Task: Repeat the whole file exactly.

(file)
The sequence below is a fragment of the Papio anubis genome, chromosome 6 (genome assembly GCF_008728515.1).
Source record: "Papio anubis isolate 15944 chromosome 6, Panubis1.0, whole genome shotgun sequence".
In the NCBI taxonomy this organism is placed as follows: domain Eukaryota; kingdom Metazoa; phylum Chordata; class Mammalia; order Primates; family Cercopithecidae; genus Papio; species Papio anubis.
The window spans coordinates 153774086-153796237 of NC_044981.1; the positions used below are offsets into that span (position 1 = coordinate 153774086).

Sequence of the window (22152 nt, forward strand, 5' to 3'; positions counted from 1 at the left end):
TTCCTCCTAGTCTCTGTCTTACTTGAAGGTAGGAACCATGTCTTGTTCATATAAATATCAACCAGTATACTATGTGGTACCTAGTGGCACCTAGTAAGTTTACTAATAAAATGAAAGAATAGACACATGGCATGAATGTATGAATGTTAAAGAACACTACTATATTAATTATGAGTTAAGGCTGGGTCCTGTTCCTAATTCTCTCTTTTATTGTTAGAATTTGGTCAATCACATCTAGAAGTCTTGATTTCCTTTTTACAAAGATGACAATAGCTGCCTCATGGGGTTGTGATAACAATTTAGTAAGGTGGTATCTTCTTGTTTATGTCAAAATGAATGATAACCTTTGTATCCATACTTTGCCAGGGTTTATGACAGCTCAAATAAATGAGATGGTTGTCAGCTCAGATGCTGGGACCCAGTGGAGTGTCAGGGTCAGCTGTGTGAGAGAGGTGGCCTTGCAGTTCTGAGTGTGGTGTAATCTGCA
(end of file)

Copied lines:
The sequence below is a fragment of the Papio anubis genome, chromosome 6 (genome assembly GCF_008728515.1).
Source record: "Papio anubis isolate 15944 chromosome 6, Panubis1.0, whole genome shotgun sequence".
In the NCBI taxonomy this organism is placed as follows: domain Eukaryota; kingdom Metazoa; phylum Chordata; class Mammalia; order Primates; family Cercopithecidae; genus Papio; species Papio anubis.
The window spans coordinates 153774086-153796237 of NC_044981.1; the positions used below are offsets into that span (position 1 = coordinate 153774086).

Sequence of the window (22152 nt, forward strand, 5' to 3'; positions counted from 1 at the left end):
TTCCTCCTAGTCTCTGTCTTACTTGAAGGTAGGAACCATGTCTTGTTCATATAAATATCAACCAGTATACTATGTGGTACCTAGTGGCACCTAGTAAGTTTACTAATAAAATGAAAGAATAGACACATGGCATGAATGTATGAATGTTAAAGAACACTACTATATTAATTATGAGTTAAGGCTGGGTCCTGTTCCTAATTCTCTCTTTTATTGTTAGAATTTGGTCAATCACATCTAGAAGTCTTGATTTCCTTTTTACAAAGATGACAATAGCTGCCTCATGGGGTTGTGATAACAATTTAGTAAGGTGGTATCTTCTTGTTTATGTCAAAATGAATGATAACCTTTGTATCCATACTTTGCCAGGGTTTATGACAGCTCAAATAAATGAGATGGTTGTCAGCTCAGATGCTGGGACCCAGTGGAGTGTCAGGGTCAGCTGTGTGAGAGAGGTGGCCTTGCAGTTCTGAGTGTGGTGTAATCTGCA